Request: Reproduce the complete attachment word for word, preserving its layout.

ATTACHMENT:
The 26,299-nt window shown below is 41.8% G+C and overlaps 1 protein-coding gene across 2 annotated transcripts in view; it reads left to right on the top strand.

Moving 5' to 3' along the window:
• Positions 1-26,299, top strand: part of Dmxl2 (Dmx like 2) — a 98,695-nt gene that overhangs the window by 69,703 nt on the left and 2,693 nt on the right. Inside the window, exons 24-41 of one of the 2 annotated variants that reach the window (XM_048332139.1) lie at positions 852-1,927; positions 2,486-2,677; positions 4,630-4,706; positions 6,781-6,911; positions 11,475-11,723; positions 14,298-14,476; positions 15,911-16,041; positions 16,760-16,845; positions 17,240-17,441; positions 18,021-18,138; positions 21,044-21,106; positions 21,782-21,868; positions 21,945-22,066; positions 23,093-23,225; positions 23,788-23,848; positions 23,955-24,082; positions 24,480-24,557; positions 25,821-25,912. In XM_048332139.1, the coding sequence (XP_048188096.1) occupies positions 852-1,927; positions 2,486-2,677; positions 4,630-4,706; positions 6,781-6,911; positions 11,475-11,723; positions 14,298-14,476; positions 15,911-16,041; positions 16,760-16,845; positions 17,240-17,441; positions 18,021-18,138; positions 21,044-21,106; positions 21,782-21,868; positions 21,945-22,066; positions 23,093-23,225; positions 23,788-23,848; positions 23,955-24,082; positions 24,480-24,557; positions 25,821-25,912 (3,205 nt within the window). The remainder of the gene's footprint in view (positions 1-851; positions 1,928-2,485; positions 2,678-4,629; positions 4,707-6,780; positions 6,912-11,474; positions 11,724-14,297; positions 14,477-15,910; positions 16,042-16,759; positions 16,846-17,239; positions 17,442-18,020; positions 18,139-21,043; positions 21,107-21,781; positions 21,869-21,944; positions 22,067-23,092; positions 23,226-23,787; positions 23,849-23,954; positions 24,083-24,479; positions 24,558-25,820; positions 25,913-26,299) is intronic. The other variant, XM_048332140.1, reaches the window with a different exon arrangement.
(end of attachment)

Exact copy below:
The 26,299-nt window shown below is 41.8% G+C and overlaps 1 protein-coding gene across 2 annotated transcripts in view; it reads left to right on the top strand.

Moving 5' to 3' along the window:
• Positions 1-26,299, top strand: part of Dmxl2 (Dmx like 2) — a 98,695-nt gene that overhangs the window by 69,703 nt on the left and 2,693 nt on the right. Inside the window, exons 24-41 of one of the 2 annotated variants that reach the window (XM_048332139.1) lie at positions 852-1,927; positions 2,486-2,677; positions 4,630-4,706; positions 6,781-6,911; positions 11,475-11,723; positions 14,298-14,476; positions 15,911-16,041; positions 16,760-16,845; positions 17,240-17,441; positions 18,021-18,138; positions 21,044-21,106; positions 21,782-21,868; positions 21,945-22,066; positions 23,093-23,225; positions 23,788-23,848; positions 23,955-24,082; positions 24,480-24,557; positions 25,821-25,912. In XM_048332139.1, the coding sequence (XP_048188096.1) occupies positions 852-1,927; positions 2,486-2,677; positions 4,630-4,706; positions 6,781-6,911; positions 11,475-11,723; positions 14,298-14,476; positions 15,911-16,041; positions 16,760-16,845; positions 17,240-17,441; positions 18,021-18,138; positions 21,044-21,106; positions 21,782-21,868; positions 21,945-22,066; positions 23,093-23,225; positions 23,788-23,848; positions 23,955-24,082; positions 24,480-24,557; positions 25,821-25,912 (3,205 nt within the window). The remainder of the gene's footprint in view (positions 1-851; positions 1,928-2,485; positions 2,678-4,629; positions 4,707-6,780; positions 6,912-11,474; positions 11,724-14,297; positions 14,477-15,910; positions 16,042-16,759; positions 16,846-17,239; positions 17,442-18,020; positions 18,139-21,043; positions 21,107-21,781; positions 21,869-21,944; positions 22,067-23,092; positions 23,226-23,787; positions 23,849-23,954; positions 24,083-24,479; positions 24,558-25,820; positions 25,913-26,299) is intronic. The other variant, XM_048332140.1, reaches the window with a different exon arrangement.